EU boats would be denied access to UK waters after 2020 if European leaders refuse to sign a "fair agreement", Theresa May has said.

The Prime Minister responded to concerns raised by Scottish Tory MPs over fishing terms laid out in her Brexit deal. 

Mrs May refused to rule out Common Fisheries Policy rules being followed in an extended transition period but acknowledged such a move would be "unacceptable" to Scottish MPs. 

The Prime Minister's letter states: "In 2020 we will negotiate as a fully independent coastal state for fishing opportunities in 2021, as Norway does.

"If there is no fisheries agreement in place with the EU by then, of course, no EU country's fishing fleet will have access to our waters."

Read more: Brussels wants future deal to 'build on' existing EU fishing rights

The letter adds: "It has always been the EU's position that there should be a link between access to waters and access to markets as part of these arrangements - but they failed to achieve this in both the Political Declaration and the Withdrawal Agreement. It remains our resolute position that there should be no such link.

"If we cannot reach a new and fair agreement by the end of 2020 then the default position is that EU vessels would have no access to our waters, so they have a strong incentive to reach one."

The letter comes as a response to a joint letter from the Scottish Tories to the Prime Minister after she unveiled the draft Withdrawal Agreement to her cabinet two weeks ago.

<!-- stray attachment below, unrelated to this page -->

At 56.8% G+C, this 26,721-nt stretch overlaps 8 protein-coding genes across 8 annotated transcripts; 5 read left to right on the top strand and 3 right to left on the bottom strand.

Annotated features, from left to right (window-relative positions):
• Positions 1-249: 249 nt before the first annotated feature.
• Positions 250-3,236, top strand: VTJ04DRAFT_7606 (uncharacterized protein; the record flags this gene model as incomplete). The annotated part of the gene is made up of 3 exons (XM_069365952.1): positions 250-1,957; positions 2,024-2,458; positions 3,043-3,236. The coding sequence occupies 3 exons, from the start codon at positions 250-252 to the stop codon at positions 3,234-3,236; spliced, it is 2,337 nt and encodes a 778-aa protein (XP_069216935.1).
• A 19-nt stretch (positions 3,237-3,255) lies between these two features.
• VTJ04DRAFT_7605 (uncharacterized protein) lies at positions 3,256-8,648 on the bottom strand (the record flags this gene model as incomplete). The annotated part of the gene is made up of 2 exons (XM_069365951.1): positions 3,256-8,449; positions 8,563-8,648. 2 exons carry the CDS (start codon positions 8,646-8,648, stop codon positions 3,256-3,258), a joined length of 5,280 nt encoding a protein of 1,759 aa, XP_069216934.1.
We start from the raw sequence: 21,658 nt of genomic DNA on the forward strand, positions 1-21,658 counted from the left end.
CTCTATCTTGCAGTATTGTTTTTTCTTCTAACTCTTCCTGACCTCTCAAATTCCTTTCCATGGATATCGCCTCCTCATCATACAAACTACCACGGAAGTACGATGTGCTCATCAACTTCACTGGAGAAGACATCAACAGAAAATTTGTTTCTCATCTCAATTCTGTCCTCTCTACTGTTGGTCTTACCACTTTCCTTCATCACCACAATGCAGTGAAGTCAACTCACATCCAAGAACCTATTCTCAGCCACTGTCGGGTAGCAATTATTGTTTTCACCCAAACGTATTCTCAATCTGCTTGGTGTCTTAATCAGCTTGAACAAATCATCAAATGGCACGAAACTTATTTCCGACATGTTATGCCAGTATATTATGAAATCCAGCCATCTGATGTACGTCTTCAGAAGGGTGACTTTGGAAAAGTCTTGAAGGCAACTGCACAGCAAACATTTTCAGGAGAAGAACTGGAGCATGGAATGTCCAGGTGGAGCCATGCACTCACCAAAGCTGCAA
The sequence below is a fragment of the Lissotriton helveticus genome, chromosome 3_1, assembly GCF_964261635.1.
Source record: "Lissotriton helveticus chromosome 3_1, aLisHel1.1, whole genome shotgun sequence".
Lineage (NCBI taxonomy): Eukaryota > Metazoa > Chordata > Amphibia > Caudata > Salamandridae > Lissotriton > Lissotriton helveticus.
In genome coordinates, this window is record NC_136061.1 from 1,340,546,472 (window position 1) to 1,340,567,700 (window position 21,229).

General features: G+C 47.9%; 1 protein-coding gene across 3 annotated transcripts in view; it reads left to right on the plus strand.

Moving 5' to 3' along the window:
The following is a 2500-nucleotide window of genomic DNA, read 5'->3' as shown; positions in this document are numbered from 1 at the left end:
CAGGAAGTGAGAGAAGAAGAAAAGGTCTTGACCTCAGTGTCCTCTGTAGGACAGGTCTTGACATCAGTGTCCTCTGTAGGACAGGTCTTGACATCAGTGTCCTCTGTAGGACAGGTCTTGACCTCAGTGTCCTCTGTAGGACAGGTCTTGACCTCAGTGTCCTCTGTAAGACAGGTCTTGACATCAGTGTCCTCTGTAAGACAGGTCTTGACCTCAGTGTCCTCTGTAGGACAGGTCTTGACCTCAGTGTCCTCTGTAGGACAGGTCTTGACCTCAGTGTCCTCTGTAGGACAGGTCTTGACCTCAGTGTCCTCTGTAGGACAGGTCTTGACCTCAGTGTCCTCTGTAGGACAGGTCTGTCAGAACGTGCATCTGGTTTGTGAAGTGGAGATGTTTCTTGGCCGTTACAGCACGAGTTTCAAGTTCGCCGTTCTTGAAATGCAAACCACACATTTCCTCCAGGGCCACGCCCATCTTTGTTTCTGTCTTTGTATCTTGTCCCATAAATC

All 13 Scottish Conversative MPs, including Scotland Secretary David Mundell, signed a joint letter detailing their fears over the fishing policy detailed in the draft Brexit agreement. 


In the letter, the MPs warned: "We could not support an agreement with the EU that would prevent the UK from independently negotiating access and quota shares ... We also cannot stay in the Common Fisheries Policy after December 2020."

Read more: Scottish Tories threaten to vote down Brexit deal over fishing policy

Mr Mundell and Scottish Conservative leader Ruth Davidson, who is currently on maternity leave, both previously threatened resign over the proposed post-Brexit fishing policy. 

Today Mr Mundell faced fresh calls to step down, as SNP Cabinet Office spokesman Tommy Sheppard faced him in the Commons.

In wake of Mrs May's deal receiving cabinet backing, Nicola Sturgeon insisted Mr Mundell must quit if he is to retain “any last remaining scrap of principle or credibility”.